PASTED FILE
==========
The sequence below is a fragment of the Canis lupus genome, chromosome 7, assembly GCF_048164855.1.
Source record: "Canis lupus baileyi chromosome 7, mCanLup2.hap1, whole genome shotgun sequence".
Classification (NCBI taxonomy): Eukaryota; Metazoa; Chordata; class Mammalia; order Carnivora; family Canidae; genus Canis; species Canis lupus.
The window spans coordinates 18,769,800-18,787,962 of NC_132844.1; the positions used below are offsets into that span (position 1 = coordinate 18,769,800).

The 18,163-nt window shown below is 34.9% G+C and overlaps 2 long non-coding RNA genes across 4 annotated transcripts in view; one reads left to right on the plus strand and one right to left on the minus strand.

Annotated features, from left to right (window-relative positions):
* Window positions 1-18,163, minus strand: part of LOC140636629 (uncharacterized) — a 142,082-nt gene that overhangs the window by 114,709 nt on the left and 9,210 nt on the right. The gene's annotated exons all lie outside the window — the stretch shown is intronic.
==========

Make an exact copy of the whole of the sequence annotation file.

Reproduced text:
The sequence below is a fragment of the Canis lupus genome, chromosome 7, assembly GCF_048164855.1.
Source record: "Canis lupus baileyi chromosome 7, mCanLup2.hap1, whole genome shotgun sequence".
Classification (NCBI taxonomy): Eukaryota; Metazoa; Chordata; class Mammalia; order Carnivora; family Canidae; genus Canis; species Canis lupus.
The window spans coordinates 18,769,800-18,787,962 of NC_132844.1; the positions used below are offsets into that span (position 1 = coordinate 18,769,800).

The 18,163-nt window shown below is 34.9% G+C and overlaps 2 long non-coding RNA genes across 4 annotated transcripts in view; one reads left to right on the plus strand and one right to left on the minus strand.

Annotated features, from left to right (window-relative positions):
* Window positions 1-18,163, minus strand: part of LOC140636629 (uncharacterized) — a 142,082-nt gene that overhangs the window by 114,709 nt on the left and 9,210 nt on the right. The gene's annotated exons all lie outside the window — the stretch shown is intronic.